The history of Leidseplein

Leidseplein is a popular and beloved square among Amsterdammers and visitors from outside. There are many entertainment venues such as theatres, restaurants, cafes and coffee shops. Yet this square originally had a completely different function, despite the fact that it has always had a vibrant character since its creation. In this blog we would like to take you on a journey through the history of Leidseplein.

The origin of the Leidseplein

Around the middle of the seventeenth century, the Netherlands was one of the richest countries in the world and a real world power. During this Golden Age there was also a huge population growth that cities had to deal with, including Amsterdam. In 1663, a plan was implemented to expand the canal belt, in order to create more places to live for Amsterdammers. The canals to the east were extended and new streets and transverse canals were constructed perpendicular to the new canals. A city gate was also built on this spot, which was renamed the Leidsepoort because of the large flow to and from Leiden. From here, visitors arrived at a square where they could park their horse and carriage, before continuing on foot through the city. This place was given the name Leidseplein.

Parking for horse and carriage

During the seventeenth and most of the eighteenth century, Leidseplein continued to serve mainly as a 'carriage square', where stagecoaches entered the city via the Overtoomsevaart and could drop off their passengers and luggage. During this period, Leidseplein was a small but lively part of the city. Livestock stables, farriers and pubs were mainly to be found there.

The first City Theatre

Towards the end of the eighteenth century, the first theater was established on Leidseplein in 1774. The Stadsschouwburg was a place of great interest, but the original building, which was made of wood, unfortunately burned down in the year 1890. The appearance of the Leidseplein had changed considerably compared to 30 years earlier, just before the Leidsepoort in 1862. was demolished.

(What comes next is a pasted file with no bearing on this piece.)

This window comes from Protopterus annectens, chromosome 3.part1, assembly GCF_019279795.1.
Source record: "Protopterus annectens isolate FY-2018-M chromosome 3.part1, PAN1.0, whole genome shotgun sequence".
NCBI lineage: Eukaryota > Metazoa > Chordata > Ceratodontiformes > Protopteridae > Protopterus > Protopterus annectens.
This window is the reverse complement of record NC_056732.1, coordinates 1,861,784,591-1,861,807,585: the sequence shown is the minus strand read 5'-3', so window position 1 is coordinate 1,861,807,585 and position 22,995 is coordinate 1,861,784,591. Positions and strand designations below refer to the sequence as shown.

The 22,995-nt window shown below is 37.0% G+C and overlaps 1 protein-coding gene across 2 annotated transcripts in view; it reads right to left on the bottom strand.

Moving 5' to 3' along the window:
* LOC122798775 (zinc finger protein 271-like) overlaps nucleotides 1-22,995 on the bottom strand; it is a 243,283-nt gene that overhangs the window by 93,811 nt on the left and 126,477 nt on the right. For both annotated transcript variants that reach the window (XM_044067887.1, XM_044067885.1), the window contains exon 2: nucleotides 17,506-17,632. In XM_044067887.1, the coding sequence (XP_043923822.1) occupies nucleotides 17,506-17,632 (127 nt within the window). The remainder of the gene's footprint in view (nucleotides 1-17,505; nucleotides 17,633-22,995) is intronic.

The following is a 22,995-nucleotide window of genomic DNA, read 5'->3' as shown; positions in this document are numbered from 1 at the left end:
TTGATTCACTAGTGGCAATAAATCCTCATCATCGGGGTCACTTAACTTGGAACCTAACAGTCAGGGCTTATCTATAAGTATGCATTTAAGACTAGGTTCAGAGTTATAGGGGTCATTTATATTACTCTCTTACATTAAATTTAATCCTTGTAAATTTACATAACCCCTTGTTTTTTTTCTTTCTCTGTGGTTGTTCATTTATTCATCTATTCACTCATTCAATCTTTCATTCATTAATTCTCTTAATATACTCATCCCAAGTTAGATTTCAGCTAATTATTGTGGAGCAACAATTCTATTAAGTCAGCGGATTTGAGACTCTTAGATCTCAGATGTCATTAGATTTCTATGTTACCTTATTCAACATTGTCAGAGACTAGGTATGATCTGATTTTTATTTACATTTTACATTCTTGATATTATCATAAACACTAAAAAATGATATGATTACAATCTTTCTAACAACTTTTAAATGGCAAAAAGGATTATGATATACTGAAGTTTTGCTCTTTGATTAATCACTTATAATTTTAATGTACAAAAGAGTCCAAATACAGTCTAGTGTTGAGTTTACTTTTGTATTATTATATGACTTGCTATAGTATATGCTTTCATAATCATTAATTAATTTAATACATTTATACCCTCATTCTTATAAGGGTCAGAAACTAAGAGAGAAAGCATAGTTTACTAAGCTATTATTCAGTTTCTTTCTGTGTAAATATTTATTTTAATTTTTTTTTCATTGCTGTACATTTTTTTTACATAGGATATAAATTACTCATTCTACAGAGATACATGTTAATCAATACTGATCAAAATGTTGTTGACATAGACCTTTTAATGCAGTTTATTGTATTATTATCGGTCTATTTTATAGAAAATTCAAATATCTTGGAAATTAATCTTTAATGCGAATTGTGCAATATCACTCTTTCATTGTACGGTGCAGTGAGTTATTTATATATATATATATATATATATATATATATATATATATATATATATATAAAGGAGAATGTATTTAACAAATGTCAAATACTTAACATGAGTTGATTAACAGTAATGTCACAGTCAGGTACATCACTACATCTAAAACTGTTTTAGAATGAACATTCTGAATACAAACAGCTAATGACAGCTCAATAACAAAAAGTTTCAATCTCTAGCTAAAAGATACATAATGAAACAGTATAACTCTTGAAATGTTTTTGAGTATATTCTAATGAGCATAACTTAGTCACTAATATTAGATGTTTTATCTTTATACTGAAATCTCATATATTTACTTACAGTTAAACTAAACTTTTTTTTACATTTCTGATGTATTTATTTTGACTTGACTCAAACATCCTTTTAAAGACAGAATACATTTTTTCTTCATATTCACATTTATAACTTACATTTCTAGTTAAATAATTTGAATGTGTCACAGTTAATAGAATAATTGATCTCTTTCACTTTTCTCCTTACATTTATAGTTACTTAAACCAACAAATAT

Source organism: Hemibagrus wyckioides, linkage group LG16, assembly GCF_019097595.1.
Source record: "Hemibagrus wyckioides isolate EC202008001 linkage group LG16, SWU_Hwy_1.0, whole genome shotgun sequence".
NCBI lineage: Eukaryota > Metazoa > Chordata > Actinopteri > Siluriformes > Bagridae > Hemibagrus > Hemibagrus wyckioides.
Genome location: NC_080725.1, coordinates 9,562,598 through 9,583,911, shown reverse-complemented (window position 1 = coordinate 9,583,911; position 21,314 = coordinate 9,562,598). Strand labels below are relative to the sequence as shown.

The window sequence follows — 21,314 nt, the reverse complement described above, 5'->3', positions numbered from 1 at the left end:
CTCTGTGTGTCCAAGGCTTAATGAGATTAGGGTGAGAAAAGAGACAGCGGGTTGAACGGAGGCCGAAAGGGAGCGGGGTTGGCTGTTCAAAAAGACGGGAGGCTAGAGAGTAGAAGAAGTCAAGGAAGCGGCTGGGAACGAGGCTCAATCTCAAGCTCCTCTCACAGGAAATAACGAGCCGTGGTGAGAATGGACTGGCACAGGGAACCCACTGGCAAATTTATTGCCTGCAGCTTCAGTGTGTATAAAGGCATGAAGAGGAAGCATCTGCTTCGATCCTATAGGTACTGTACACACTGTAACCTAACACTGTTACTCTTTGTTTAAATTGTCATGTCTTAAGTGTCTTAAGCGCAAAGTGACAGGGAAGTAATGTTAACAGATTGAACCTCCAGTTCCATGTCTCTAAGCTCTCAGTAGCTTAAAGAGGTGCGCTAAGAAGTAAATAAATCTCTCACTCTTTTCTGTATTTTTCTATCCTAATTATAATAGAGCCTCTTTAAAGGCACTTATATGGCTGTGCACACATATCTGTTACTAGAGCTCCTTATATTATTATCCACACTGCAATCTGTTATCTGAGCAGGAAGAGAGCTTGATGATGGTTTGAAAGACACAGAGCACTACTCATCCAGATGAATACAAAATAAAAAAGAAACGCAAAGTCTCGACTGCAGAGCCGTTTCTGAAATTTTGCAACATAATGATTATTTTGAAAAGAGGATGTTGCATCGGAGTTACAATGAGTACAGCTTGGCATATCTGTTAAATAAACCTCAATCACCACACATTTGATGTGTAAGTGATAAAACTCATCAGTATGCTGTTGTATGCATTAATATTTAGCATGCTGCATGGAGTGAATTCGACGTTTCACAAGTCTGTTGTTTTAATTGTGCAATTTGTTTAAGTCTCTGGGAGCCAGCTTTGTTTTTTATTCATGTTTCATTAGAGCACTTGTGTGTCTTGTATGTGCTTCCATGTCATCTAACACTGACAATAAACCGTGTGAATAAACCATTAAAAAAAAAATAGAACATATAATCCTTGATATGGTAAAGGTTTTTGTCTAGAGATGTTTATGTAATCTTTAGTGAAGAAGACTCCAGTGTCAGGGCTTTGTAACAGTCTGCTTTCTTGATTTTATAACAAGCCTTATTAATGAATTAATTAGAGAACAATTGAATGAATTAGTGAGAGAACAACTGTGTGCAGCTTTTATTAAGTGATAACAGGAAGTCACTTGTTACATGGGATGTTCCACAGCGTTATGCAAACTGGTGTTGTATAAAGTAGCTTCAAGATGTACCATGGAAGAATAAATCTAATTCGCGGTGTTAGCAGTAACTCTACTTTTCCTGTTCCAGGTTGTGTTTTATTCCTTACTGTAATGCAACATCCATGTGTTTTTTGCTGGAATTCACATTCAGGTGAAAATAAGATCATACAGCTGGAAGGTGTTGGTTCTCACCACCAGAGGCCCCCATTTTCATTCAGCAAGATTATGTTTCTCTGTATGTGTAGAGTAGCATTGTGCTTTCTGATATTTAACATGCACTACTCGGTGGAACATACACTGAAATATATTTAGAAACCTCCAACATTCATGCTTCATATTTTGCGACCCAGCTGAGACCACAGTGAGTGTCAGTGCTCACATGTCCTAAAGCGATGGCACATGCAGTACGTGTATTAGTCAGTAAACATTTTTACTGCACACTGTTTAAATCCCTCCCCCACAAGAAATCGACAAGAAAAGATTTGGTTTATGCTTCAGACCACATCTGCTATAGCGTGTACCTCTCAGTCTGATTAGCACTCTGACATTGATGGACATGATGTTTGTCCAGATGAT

Luxury on the Leidseplein

From the twentieth century, Leidseplein began to acquire the atmosphere and allure that can still be felt in the twenty-first century. With Modehuis Hirsch, the American Hotel, restaurant Hollandais and the new Stadsschouwburg, Leidseplein had become a chic place where culture reigns supreme.

Leidseplein today

After the Second World War, Leidseplein started to deteriorate and deteriorate. During the 80s there were even plans to tear down Paradiso to make way for a hotel. Fortunately, Leidseplein was saved from these plans in the nick of time and can still be enjoyed today at the legendary pop stage called Paradiso. In recent years, Leidseplein has been given a much-needed upgrade, and the square has been made future-proof for the coming generations of Amsterdammers. Since 1986 there is also a branch of coffee shop The Bulldog on Leidseplein, in the former police building.

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